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Soil blocks versus field test for evaluating and standardizing wood preservatives: A commercial view
1994 - IRG/WP 94-20024
On the basis of technical considerations, experience, costs and applicability, the author concludes that the soil block test and other laboratory tests have little meaning in a wood preservative standardization process and almost no merit in the commercialization of a wood preservative system. Field tests at sites known to be aggressive to preservative treated wood are strongly recommended.
W S McNamara

The preventive actions of three commercial wood preservatives against Dinoderus minutus
1984 - IRG/WP 1233
Dinoderus minutus is one of the most common pest insects for the bamboos. For preventing the damages of this insect, the preventive treatment of bamboos with preservatives is necessary. But because of the environmental reasons, only limited insecticides are available in Japan. The author determined the preventive effects of three commercial products against Dinoderus minutus by the medium of the Buckwheat Cake and also by a bamboo (Phyllostachys bambusolides). The results obtained were severer than ones of Lyctus brunneus. In the case of dipping treatment of the bamboo, Fenitrothion is more effective than two other preservatives (Chlordane and Phoxim).
K Suzuki

Tolerance of Wood Decay Fungi to Commercial Copper Based Wood Preservatives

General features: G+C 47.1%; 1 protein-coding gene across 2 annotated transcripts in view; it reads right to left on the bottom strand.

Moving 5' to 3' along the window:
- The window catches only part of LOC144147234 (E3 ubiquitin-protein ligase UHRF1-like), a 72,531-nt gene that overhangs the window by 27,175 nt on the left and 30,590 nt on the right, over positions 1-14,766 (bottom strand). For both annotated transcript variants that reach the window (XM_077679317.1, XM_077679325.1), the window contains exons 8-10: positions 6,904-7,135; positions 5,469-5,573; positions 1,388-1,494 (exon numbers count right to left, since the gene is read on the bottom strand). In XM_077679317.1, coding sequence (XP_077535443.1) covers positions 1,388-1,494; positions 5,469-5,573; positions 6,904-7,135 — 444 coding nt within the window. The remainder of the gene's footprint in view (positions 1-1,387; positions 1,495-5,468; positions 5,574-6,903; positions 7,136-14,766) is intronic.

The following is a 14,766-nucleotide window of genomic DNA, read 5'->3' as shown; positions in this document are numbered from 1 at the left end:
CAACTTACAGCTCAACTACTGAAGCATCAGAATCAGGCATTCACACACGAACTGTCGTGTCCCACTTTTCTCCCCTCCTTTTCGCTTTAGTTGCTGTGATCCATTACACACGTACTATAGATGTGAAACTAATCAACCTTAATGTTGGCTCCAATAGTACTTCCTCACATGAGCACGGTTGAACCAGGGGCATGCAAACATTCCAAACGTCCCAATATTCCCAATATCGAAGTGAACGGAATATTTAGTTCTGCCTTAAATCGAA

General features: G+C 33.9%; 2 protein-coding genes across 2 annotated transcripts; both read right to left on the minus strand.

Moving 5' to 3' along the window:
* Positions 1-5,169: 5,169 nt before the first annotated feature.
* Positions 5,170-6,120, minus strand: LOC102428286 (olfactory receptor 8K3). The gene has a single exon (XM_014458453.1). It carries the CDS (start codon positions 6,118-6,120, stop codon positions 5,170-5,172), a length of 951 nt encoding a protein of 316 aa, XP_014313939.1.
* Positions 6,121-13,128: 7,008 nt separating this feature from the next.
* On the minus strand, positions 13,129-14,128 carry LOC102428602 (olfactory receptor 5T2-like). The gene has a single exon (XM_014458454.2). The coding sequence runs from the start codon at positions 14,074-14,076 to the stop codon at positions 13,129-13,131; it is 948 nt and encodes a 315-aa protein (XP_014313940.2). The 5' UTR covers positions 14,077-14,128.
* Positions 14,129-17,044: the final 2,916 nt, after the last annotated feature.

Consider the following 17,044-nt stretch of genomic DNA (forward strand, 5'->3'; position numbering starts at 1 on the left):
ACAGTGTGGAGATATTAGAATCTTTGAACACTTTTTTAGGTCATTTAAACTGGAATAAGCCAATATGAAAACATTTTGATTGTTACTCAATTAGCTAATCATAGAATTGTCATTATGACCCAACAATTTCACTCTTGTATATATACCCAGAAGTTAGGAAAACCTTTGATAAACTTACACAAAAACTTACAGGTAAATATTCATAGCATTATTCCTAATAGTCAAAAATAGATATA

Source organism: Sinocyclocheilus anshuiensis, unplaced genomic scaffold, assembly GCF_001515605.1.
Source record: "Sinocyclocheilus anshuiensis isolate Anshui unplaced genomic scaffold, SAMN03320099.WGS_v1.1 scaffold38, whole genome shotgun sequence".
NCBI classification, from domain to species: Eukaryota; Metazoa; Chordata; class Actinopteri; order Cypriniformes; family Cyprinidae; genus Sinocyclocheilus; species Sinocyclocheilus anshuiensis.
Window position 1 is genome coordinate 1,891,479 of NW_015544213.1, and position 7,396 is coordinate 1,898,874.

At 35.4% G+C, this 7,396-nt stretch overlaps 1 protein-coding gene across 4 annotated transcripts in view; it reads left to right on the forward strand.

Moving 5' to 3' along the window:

2002 - IRG/WP 02-30291
Due to the use of copper based preservatives like CCB or CCA for more than a century, copper tolerant fungi have appeared in some European countries in recent times. It is therefore important to find out whether this phenomenon is specific for only classical copper ingredients, or generally for all copper based formulation. Thus, we tested the tolerance of three commercial copper based preservatives and copper(II) sulphate as well as potassium dichromate for comparison. In this research, seven copper tolerant Antrodia isolates and copper intolerant fungus Gloeophyllum trabeum were tested using a screening test and standard laboratory test SIST EN 113. Screening test were performed on potato dextrose agar (PDA) with copper concentration between 5.0×10-4 and 2.5×10-2 mol/l. The tolerance determined by the screening test was not always comparable with results obtained with the standard laboratory test. However, results obtained on wood samples showed that various fungal isolates exhibited different levels of copper tolerance depending on the copper based biocide. Tolerant strains were able to decay copper sulfate as well as copper naphthenate preserved wood samples. On the other hand, even the most tolerant fungi could not decompose wood preserved with classical CCB or copper amine preservative. It can therefore be concluded that various fungal isolates exhibited different copper tolerance regarding copper formulations. This finding is very important for remediation of waste treated wood by fungi. For a successful detoxification of waste wood impregnated with multi salt preservatives like CCA or CCB the suitable tolerant fungal strains have to be used, simultaneously for synergistic action.
F Pohleven, M Humar, S A Amartey, J Benedik